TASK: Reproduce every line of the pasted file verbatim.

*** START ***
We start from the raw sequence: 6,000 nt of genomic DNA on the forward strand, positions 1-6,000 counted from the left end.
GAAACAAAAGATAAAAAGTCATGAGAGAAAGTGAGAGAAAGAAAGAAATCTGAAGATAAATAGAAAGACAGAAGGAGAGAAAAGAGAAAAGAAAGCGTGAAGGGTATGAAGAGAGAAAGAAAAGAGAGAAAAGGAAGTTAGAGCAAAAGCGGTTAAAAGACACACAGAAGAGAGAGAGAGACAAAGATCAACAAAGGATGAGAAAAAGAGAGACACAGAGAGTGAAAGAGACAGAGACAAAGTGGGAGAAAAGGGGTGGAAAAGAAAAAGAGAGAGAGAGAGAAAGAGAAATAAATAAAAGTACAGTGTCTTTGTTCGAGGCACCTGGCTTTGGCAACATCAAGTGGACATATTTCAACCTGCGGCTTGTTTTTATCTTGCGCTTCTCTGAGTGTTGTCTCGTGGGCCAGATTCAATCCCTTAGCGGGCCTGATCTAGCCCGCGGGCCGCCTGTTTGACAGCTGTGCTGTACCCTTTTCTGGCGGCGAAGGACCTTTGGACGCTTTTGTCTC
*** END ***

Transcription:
We start from the raw sequence: 6,000 nt of genomic DNA on the forward strand, positions 1-6,000 counted from the left end.
GAAACAAAAGATAAAAAGTCATGAGAGAAAGTGAGAGAAAGAAAGAAATCTGAAGATAAATAGAAAGACAGAAGGAGAGAAAAGAGAAAAGAAAGCGTGAAGGGTATGAAGAGAGAAAGAAAAGAGAGAAAAGGAAGTTAGAGCAAAAGCGGTTAAAAGACACACAGAAGAGAGAGAGAGACAAAGATCAACAAAGGATGAGAAAAAGAGAGACACAGAGAGTGAAAGAGACAGAGACAAAGTGGGAGAAAAGGGGTGGAAAAGAAAAAGAGAGAGAGAGAGAAAGAGAAATAAATAAAAGTACAGTGTCTTTGTTCGAGGCACCTGGCTTTGGCAACATCAAGTGGACATATTTCAACCTGCGGCTTGTTTTTATCTTGCGCTTCTCTGAGTGTTGTCTCGTGGGCCAGATTCAATCCCTTAGCGGGCCTGATCTAGCCCGCGGGCCGCCTGTTTGACAGCTGTGCTGTACCCTTTTCTGGCGGCGAAGGACCTTTGGACGCTTTTGTCTC